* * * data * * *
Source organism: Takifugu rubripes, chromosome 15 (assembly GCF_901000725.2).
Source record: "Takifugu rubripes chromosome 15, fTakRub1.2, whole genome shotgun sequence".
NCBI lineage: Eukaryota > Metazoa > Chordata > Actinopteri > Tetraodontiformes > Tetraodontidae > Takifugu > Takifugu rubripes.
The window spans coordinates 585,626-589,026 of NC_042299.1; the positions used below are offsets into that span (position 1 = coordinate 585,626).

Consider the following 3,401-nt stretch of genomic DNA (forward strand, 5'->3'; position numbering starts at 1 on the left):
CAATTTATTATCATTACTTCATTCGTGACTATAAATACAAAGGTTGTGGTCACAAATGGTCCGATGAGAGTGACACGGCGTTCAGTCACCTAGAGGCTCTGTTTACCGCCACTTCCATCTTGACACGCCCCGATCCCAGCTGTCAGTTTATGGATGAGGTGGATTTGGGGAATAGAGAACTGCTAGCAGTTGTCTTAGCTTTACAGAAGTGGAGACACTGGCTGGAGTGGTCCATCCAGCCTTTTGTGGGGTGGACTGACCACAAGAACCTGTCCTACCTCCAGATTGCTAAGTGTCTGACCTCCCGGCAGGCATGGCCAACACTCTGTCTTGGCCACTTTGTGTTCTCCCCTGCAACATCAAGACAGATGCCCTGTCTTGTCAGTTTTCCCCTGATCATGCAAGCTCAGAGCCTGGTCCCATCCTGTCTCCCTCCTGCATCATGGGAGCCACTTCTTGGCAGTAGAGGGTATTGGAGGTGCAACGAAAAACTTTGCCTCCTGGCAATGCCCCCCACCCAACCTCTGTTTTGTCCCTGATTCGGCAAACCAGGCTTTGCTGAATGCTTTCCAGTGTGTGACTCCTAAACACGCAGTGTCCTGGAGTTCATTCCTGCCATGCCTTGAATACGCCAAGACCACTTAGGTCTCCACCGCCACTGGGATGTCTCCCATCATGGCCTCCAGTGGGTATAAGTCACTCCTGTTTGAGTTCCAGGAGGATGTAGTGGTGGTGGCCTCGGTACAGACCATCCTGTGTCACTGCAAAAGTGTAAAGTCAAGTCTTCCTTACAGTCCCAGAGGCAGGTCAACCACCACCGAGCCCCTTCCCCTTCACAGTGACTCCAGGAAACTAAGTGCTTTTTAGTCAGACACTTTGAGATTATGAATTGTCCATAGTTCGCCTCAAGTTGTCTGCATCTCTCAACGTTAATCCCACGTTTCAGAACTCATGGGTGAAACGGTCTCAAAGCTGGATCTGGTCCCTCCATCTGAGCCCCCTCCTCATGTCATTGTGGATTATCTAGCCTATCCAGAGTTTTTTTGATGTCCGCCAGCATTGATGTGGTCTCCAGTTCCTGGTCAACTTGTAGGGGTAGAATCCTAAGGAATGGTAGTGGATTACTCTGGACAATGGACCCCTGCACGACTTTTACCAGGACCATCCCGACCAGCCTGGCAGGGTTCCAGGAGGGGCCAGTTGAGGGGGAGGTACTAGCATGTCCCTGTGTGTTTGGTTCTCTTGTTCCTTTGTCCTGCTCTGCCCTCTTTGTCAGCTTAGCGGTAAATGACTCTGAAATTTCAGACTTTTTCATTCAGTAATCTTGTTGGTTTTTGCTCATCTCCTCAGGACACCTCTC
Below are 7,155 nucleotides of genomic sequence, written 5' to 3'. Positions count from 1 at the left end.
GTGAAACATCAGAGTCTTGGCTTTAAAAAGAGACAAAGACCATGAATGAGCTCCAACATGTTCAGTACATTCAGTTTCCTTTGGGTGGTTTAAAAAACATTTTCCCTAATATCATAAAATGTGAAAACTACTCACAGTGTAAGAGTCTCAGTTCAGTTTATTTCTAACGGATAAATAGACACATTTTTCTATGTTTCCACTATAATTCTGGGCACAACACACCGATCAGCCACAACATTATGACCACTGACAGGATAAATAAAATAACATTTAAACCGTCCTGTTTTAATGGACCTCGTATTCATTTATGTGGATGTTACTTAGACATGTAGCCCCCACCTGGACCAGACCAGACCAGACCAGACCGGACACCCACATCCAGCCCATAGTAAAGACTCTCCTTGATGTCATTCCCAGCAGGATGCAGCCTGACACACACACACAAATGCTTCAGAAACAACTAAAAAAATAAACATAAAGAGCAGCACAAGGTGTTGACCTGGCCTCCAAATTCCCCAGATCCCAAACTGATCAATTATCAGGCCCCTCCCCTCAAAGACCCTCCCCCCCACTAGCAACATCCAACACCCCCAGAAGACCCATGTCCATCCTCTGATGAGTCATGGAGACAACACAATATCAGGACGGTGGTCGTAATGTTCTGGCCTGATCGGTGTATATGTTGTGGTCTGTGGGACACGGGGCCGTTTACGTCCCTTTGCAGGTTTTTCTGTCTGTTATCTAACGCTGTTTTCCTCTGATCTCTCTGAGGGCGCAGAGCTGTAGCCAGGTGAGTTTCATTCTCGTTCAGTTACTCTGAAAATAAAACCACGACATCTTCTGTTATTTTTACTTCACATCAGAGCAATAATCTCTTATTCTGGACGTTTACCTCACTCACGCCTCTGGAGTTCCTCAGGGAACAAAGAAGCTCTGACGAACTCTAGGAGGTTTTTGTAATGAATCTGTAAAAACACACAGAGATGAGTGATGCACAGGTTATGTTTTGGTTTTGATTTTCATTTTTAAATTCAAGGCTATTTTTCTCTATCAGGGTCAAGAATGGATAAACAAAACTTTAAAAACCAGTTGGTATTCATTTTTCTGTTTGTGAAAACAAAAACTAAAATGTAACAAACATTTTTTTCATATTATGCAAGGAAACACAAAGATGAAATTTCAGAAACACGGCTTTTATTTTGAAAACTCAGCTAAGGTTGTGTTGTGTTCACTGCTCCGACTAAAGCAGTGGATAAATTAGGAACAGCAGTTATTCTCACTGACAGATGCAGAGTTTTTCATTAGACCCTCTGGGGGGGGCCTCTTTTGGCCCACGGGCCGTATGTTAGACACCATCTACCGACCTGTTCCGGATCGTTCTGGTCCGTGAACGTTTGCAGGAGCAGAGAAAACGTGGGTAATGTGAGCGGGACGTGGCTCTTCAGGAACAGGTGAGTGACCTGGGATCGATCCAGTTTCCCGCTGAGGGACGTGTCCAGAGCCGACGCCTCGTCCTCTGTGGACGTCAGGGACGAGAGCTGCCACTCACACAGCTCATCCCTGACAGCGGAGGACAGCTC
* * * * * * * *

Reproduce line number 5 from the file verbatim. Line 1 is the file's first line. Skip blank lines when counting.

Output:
Consider the following 3,401-nt stretch of genomic DNA (forward strand, 5'->3'; position numbering starts at 1 on the left):